On July 25, Sandoz announced that the Food and Drug Administration has accepted its 351(k) application for the first biosimilar in the multiple sclerosis category.
Developed by its partner Poland-based Polpharma Biologics, PB006 is a natalizumab biosimilar (reference product, Biogen’s Tysabri®). The agent is an integrin-receptor antagonist that has been prescribed since 2004. Sales revenues in the U.S. for Tysabri were $1.1 billion in 2021. The drug is infused intravenously in adults with highly active, relapsing-remitting multiple sclerosis (RRMS).
The filing is supported by a phase 3, randomized, double-blind trial, in which 256 patients with RRMS were given 300-mg infusions of either PB006 or Tysabri every 4 weeks for a total of 12 doses. Researchers monitored the development of combined unique active lesions on imaging. At week 24, the mean number of lesions for the biosimilar group was 1.4, compared with 1.9 for those taking the reference product. The results of the study demonstrated the noninferiority of the biosimilar compared with the reference product in terms of efficacy and safety.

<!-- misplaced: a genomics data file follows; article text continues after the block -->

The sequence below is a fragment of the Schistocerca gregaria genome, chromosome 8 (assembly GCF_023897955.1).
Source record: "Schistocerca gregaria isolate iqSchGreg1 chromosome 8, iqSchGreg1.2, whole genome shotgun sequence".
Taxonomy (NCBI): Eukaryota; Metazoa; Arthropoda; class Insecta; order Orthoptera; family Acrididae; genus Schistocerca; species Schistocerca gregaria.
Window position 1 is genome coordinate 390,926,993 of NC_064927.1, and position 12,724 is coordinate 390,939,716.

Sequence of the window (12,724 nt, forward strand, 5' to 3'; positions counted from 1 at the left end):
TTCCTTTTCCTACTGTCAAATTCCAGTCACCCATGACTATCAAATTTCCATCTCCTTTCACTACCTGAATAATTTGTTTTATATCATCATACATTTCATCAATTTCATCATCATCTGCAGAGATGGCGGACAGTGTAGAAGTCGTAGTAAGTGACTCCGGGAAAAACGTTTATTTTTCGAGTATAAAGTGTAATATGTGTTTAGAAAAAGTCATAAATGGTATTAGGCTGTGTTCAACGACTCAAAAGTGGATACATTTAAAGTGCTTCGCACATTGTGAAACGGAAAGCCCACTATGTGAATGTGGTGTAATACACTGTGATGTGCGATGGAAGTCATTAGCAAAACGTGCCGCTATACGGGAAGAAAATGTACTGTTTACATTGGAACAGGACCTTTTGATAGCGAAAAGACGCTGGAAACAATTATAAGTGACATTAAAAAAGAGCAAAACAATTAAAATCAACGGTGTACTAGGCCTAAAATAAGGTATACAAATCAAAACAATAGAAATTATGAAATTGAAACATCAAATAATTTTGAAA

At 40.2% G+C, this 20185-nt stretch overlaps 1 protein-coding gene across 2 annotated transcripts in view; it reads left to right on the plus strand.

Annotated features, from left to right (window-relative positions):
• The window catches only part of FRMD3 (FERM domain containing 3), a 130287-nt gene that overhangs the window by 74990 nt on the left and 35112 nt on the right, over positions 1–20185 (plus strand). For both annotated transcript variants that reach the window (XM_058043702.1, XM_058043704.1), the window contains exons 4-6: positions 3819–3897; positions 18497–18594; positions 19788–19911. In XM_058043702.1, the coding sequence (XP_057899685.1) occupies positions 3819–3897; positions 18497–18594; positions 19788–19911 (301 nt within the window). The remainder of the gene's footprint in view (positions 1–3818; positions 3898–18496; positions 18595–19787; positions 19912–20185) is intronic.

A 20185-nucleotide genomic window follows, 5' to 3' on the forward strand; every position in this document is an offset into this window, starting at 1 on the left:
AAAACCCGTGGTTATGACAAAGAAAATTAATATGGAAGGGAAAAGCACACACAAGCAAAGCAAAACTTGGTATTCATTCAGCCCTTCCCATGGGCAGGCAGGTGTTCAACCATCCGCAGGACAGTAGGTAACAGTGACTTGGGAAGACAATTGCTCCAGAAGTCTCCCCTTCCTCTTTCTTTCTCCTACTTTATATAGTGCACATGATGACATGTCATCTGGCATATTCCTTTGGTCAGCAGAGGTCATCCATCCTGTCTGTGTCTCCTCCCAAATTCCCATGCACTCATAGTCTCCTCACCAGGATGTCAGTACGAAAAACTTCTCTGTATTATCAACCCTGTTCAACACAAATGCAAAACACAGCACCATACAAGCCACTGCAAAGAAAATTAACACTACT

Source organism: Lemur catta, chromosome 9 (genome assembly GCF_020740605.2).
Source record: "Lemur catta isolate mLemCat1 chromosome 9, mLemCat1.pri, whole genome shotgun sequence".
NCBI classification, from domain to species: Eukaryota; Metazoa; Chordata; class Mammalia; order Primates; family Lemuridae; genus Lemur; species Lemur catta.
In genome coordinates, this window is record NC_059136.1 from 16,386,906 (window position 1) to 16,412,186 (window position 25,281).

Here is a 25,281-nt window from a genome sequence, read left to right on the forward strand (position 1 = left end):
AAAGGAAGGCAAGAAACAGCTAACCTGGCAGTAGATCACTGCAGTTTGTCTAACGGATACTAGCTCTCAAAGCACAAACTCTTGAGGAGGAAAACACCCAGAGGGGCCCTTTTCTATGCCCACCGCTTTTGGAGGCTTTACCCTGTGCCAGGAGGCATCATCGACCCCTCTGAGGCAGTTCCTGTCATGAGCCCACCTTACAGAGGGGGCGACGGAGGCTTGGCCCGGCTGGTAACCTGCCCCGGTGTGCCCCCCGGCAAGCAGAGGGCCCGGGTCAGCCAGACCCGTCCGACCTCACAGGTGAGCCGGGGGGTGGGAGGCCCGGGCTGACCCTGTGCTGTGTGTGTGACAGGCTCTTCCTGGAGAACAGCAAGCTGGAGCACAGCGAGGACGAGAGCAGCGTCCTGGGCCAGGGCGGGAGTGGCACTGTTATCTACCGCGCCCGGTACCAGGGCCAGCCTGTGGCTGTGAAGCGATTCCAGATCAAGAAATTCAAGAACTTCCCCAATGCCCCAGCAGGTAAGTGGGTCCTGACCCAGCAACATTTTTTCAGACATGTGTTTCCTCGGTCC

Based on the submission date, an FDA decision may be expected as early as Q2 2023. Sandoz noted in its announcement that the drug was submitted for European Medicines Agency approval in mid-July.
As reported earlier, natalizumab is an unusual target for biosimilars, in that it is not the dominant pharmaceutical prescribed for its class. In fact, Tysabri’s marketshare is less than 10% of all patients with MS. However, Biogen manufacturers several other drugs in the MS class, and receives royalties on the sales of best-selling drug Ocrevus®. Prestige Pharma of Singapore, is also involved in preclinical research of a natalizumab biosimilar, but it stated that it is targeting natalizumab’s Crohn’s disease indication only.